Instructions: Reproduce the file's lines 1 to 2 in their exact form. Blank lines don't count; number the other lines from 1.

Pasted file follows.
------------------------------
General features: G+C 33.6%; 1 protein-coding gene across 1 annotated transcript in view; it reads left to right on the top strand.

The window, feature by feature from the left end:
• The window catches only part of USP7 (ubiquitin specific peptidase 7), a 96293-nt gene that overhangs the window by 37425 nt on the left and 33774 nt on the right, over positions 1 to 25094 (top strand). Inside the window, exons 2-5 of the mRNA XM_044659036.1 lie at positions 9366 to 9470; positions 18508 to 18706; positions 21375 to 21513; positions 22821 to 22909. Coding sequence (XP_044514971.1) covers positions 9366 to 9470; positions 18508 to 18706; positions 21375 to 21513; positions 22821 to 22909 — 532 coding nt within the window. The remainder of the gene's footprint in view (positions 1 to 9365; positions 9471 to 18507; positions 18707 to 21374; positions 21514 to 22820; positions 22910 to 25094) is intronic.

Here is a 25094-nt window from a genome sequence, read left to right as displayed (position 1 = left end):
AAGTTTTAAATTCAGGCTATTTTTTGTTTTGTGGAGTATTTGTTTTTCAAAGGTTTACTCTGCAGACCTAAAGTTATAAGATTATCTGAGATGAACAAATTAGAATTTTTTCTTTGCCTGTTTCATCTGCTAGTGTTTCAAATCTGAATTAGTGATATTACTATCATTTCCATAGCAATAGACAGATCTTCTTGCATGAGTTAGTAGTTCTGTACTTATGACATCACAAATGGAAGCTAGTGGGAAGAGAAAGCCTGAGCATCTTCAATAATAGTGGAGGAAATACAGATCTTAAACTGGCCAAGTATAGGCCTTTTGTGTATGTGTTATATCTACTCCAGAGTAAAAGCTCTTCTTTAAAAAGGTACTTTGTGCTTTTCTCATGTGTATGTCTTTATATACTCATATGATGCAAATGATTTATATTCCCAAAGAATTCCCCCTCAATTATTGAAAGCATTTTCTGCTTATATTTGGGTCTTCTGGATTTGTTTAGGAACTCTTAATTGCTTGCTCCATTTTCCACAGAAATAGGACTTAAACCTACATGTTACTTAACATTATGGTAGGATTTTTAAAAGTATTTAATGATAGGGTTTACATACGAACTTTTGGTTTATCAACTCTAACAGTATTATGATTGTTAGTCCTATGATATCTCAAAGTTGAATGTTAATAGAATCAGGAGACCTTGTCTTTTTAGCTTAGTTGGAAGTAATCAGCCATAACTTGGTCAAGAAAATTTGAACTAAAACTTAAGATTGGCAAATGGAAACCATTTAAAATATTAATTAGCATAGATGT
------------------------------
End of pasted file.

General features: G+C 33.6%; 1 protein-coding gene across 1 annotated transcript in view; it reads left to right on the top strand.

The window, feature by feature from the left end: